"Microsoft will redefine the industry"

Discussion in 'VOIP' started by Ramon F Herrera, Sep 25, 2007.

  1. Microsoft's Office Communication Server changing the face of VoIP.

    "Microsoft will be a significant force in this market"

    "Microsoft will redefine the industry"

    ....and last, but not least:

    '[OCS] is meant to be part of an ecosystem that includes Exchange,
    SharePoint and Dynamics, where communications become as important to
    your organization as the Internet did".

    http://searchvoip.techtarget.com/or...5&ad=604596&asrc=EM&NLN=&2252824=&uid=3546829
    http://tinyurl.com/yvylv9


    The above crystal ball predictions are brought to you by the Yankee
    Group, the same that introduced Laura DiDildo to the world of
    technology, and vice versa.

    -Ramon F Herrera
     
    Ramon F Herrera, Sep 25, 2007
    #1
    1. Advertising

  2. Haha...changing the face of VoIP. Can't wait to see how they do
    transcoding, conferencing, and other DSP-intensive/high complexity codec
    functions in software. How do they plan to talk to the PSTN? Are they
    going to "embrace and extend" H.323 and SIP like they've done to so many
    other standard protocols? They're already talking about their
    "optimized" Microsoft codec...I'm sure that the "Microsoft approved"
    phones will be lower cost than other devices, AND, they won't require
    licensing of said phone! ;-P

    Man, can't wait to see how they address these technical issues, to say
    nothing of the corporate licensing fee extortion that's sure to come.
    Would you want to trust your phone system to a company that can't get
    clustering/HA right?

    I can see it now - you go to use your phone and the display reads "We're
    sorry, but you're handset has performed an illegal operation. This
    handset will be shut down. We're sorry for the inconvenience."

    I'm no huge fan of Cisco, but at least they have an established method
    of fault tolerance and interfacing to the PSTN. There are many other
    vendors that do a great job as well. I'd say only a fool would jump
    blindly into the M$ Exhachange, Sharepoint, Dynamics 'ecosystem',
    especially when this ecosystem is vaporware at the moment.

    I should get out of IT and move into marketing. Life is so idyllic,
    tranquil, and harmonious. Everything just works!



    Ramon F Herrera wrote:
    > Microsoft's Office Communication Server changing the face of VoIP.
    >
    > "Microsoft will be a significant force in this market"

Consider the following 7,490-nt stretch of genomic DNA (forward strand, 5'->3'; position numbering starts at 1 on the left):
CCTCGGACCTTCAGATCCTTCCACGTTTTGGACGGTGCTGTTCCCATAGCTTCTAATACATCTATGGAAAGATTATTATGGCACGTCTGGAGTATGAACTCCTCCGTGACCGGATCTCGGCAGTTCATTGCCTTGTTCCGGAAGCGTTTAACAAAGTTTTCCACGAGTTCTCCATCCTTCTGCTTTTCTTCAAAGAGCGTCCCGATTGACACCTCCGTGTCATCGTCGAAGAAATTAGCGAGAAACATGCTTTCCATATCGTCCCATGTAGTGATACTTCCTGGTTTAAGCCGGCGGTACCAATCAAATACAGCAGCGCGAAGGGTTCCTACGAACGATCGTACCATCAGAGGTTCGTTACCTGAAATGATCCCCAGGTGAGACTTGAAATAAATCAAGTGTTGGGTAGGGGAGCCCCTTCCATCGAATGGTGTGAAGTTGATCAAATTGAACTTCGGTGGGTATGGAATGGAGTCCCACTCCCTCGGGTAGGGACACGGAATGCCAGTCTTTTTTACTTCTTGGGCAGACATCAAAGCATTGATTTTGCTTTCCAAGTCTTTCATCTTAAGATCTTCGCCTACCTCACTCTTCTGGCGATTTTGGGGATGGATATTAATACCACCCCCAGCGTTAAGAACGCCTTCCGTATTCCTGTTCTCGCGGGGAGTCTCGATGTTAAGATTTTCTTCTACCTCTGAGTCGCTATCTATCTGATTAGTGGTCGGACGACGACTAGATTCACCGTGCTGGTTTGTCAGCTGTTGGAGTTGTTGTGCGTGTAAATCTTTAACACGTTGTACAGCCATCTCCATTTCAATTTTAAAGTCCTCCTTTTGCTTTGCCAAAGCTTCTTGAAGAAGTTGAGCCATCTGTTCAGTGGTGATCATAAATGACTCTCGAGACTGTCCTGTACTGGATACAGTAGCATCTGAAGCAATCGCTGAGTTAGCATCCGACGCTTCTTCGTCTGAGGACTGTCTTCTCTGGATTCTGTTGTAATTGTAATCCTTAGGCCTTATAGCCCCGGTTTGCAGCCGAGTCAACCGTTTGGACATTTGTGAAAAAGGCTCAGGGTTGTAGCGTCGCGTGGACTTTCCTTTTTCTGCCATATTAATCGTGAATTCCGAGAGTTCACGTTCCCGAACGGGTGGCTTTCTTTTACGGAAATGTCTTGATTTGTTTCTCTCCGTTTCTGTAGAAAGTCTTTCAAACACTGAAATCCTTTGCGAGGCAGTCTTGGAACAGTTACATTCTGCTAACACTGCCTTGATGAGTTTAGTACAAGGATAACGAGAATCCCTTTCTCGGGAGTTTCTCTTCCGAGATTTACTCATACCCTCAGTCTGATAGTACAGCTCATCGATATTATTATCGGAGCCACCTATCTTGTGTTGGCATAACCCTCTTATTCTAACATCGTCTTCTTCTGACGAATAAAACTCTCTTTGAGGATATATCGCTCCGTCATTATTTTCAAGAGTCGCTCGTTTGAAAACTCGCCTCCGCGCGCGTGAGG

>
    > "Microsoft will redefine the industry"
    >
    > ...and last, but not least:
    >
    > '[OCS] is meant to be part of an ecosystem that includes Exchange,
    > SharePoint and Dynamics, where communications become as important to
    > your organization as the Internet did".
    >
    > http://searchvoip.techtarget.com/or...5&ad=604596&asrc=EM&NLN=&2252824=&uid=3546829
    > http://tinyurl.com/yvylv9
    >
    >
    > The above crystal ball predictions are brought to you by the Yankee
    > Group, the same that introduced Laura DiDildo to the world of
    > technology, and vice versa.
    >
    > -Ramon F Herrera
    >
     
    fugettaboutit, Sep 25, 2007
    #2
    1. Advertising

  3. Ramon F Herrera

    Jim Kingdon Guest

    fugettaboutit writes:

    > Haha...changing the face of VoIP. Can't wait to see how they do
    > . . . [all kinds of things]


    Well, my first reaction would be this would be more of a Skype-killer
    than anything else.

    According to
    http://www.voip-news.com/feature/microsoft-voip-phone-051607/ they are
    planning to support IP phones, though, as well as headsets.

    So I'm sure my first reaction isn't the whole story of what Microsoft
    is trying to do, much less whether they'll succeed...
     
    Jim Kingdon, Sep 25, 2007
    #3
  4. Ramon F Herrera

    rshimizu Guest

    Gates Launches Microsoft VoIP Portfolio, Predicts Demise of PBX
    (http://www.crn.com/networking/202403364 )

    Office Communications server raises many important questions with
    VOIP. The first question is whether or not softswitch (IE IP PBX) will
    scale for large enterprises. Is the x86 Windows platform secure
    enough. In order to scale either more processors are needed or
    processor boards that can take the off load the voice processing. The
    other factor is that larger enterprises will probably need to cluster
    to avoid a single point of failure. The other unknown is if Windows is
    secure enough. I just imagine someone hijacking a Windows box and
    running up all all sorts of toll charges.

    Then there is the issue of purchasing additional licenses when
    Asterisk is available for free. Asterisk is a soft switch, but one can
    run it on a embedded box. The other factor is that since Asterisk runs
    on Linux you can run SE Linux and disable the unneeded functions.

    The other challenge is softphone security.

    In the end I think we see smaller MS shops as the primary market.
     
    rshimizu, Oct 19, 2007
    #4
    1. Advertising

Want to reply to this thread or ask your own question?

It takes just 2 minutes to sign up (and it's free!). Just click the sign up button to choose a username and then you can ask your own questions on the forum.

Share This Page